Welcome to Just Old Flies

Welcome to 'just old flies,' a section of methods and flies that used-to-be. These flies were tied with the only materials available. Long before the advent of 'modern' tying materials, they were created and improved upon at a far slower pace than todays modern counterparts; limited by materials available and the tiers imagination.

Once long gone, there existed a 'fraternity' of anglers who felt an obligation to use only the 'standard' patterns of the day. We hope to bring a bit of nostalgia to these pages and to you. And sometimes what you find here will not always be about fishing. Perhaps you will enjoy them. Perhaps you will fish the flies. Perhaps?

Part One hundred thirty-seven

Skitterbug

Skitterbug

Compiled by Deanna Birkholm


"This pattern was originated and tied by Dick Stewart, chief resident fly tyer of the Dick Surette Fly Fishing Shop, in 1975. Each and every year we have a goodly number of requests to tie the Hewitt Skater Spider, but we always had a difficult time finding the long stiff hackles to do the job properly by our critical standards.

The ingenious method of attaching deer body hair as hackle does the job very adequately and actually makes a more durable and higher-floating fly which has definite advantages. Deer body hair is very available andis just coming into full usage as a fly tying material.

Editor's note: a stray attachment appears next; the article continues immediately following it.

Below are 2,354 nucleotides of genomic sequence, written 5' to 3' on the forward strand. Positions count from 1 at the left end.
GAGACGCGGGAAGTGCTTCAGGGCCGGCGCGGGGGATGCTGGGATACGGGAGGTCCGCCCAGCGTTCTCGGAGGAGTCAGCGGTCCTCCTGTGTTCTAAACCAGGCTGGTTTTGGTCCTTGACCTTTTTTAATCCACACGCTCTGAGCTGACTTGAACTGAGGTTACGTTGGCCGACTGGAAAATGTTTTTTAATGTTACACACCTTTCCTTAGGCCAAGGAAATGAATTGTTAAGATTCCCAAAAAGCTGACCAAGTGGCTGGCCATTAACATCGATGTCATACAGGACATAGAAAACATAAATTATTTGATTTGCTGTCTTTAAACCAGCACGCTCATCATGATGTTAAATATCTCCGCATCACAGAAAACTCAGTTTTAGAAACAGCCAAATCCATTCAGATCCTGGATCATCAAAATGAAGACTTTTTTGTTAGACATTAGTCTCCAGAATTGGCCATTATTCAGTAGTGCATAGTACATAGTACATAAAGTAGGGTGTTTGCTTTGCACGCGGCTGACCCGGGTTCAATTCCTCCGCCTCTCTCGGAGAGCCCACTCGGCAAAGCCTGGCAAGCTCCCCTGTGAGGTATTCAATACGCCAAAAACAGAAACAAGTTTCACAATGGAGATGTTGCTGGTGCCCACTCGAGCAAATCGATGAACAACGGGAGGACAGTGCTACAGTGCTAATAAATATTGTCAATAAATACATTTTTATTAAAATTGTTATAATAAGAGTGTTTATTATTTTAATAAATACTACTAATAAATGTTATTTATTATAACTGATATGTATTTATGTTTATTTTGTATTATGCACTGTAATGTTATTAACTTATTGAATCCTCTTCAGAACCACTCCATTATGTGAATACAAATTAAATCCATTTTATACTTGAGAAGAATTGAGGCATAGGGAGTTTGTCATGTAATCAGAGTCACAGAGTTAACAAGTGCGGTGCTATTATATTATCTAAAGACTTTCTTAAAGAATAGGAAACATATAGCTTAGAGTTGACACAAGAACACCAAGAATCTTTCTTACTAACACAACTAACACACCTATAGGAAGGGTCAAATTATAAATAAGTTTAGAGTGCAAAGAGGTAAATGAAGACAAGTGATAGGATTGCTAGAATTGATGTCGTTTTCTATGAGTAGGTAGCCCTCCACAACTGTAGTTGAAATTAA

A fly such as the Skitterbug design is used as a last resort when you can't seem to move salmon under low and warm water conditions. The salmon under these conditions is logy and prone to be at his most selective. This is the time to use the Skitterbug. Skitter and bounce the fly along the surface in a very erratic fashion; you may arouse the salmon's curiosity and a savage strike will ensue. The same fly tied in trout sizes is excellent for trout, as described in Hewitt's Telling on the Trout."

Skitterbug

    Hook:   Mustad #94840 or #94833 sizes 4-6-8-10.

    Thread:   Pre-waxed black monocord.

    Body/Hackle:   Natural deer hair. One secton spun on pointing forward tied at the rear of the hook. One section spun on with tips pointing to rear, tied at front of hook. Both sections pushed toward center and butts clipped.

Credits: Quoted text, recipe and photo, from Dick Surette's Trout and Salmon Fly Index published by Stackpole Books. ~ DLB

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